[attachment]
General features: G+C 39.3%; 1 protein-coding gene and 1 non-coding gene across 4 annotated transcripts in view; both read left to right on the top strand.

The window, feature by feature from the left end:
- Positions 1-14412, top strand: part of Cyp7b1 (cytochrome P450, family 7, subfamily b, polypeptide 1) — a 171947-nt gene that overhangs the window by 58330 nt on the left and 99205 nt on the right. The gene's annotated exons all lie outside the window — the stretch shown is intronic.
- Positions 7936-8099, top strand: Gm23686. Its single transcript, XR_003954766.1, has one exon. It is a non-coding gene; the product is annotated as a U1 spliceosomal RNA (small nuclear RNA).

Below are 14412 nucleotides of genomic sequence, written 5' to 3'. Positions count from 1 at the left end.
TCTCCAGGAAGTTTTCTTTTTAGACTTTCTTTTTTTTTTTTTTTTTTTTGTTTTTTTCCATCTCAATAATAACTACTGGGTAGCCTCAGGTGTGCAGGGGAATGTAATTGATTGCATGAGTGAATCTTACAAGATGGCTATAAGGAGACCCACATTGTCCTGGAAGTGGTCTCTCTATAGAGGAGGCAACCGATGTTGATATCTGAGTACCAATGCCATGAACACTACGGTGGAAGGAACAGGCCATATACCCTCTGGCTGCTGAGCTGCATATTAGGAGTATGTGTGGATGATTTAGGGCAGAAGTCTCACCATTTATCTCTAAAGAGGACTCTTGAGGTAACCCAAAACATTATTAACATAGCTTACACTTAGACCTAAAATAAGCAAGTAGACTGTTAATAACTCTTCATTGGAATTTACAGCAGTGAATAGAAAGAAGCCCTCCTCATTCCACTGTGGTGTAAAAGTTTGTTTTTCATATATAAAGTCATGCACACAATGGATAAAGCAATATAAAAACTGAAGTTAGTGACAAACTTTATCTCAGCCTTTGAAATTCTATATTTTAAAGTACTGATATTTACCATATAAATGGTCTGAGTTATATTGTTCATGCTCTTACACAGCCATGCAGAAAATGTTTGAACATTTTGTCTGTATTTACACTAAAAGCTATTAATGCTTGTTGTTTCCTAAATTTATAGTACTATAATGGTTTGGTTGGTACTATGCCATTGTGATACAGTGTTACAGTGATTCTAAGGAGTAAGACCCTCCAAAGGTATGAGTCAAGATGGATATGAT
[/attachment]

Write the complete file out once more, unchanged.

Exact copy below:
General features: G+C 39.3%; 1 protein-coding gene and 1 non-coding gene across 4 annotated transcripts in view; both read left to right on the top strand.

The window, feature by feature from the left end:
- Positions 1-14412, top strand: part of Cyp7b1 (cytochrome P450, family 7, subfamily b, polypeptide 1) — a 171947-nt gene that overhangs the window by 58330 nt on the left and 99205 nt on the right. The gene's annotated exons all lie outside the window — the stretch shown is intronic.
- Positions 7936-8099, top strand: Gm23686. Its single transcript, XR_003954766.1, has one exon. It is a non-coding gene; the product is annotated as a U1 spliceosomal RNA (small nuclear RNA).

Below are 14412 nucleotides of genomic sequence, written 5' to 3'. Positions count from 1 at the left end.
TCTCCAGGAAGTTTTCTTTTTAGACTTTCTTTTTTTTTTTTTTTTTTTTGTTTTTTTCCATCTCAATAATAACTACTGGGTAGCCTCAGGTGTGCAGGGGAATGTAATTGATTGCATGAGTGAATCTTACAAGATGGCTATAAGGAGACCCACATTGTCCTGGAAGTGGTCTCTCTATAGAGGAGGCAACCGATGTTGATATCTGAGTACCAATGCCATGAACACTACGGTGGAAGGAACAGGCCATATACCCTCTGGCTGCTGAGCTGCATATTAGGAGTATGTGTGGATGATTTAGGGCAGAAGTCTCACCATTTATCTCTAAAGAGGACTCTTGAGGTAACCCAAAACATTATTAACATAGCTTACACTTAGACCTAAAATAAGCAAGTAGACTGTTAATAACTCTTCATTGGAATTTACAGCAGTGAATAGAAAGAAGCCCTCCTCATTCCACTGTGGTGTAAAAGTTTGTTTTTCATATATAAAGTCATGCACACAATGGATAAAGCAATATAAAAACTGAAGTTAGTGACAAACTTTATCTCAGCCTTTGAAATTCTATATTTTAAAGTACTGATATTTACCATATAAATGGTCTGAGTTATATTGTTCATGCTCTTACACAGCCATGCAGAAAATGTTTGAACATTTTGTCTGTATTTACACTAAAAGCTATTAATGCTTGTTGTTTCCTAAATTTATAGTACTATAATGGTTTGGTTGGTACTATGCCATTGTGATACAGTGTTACAGTGATTCTAAGGAGTAAGACCCTCCAAAGGTATGAGTCAAGATGGATATGAT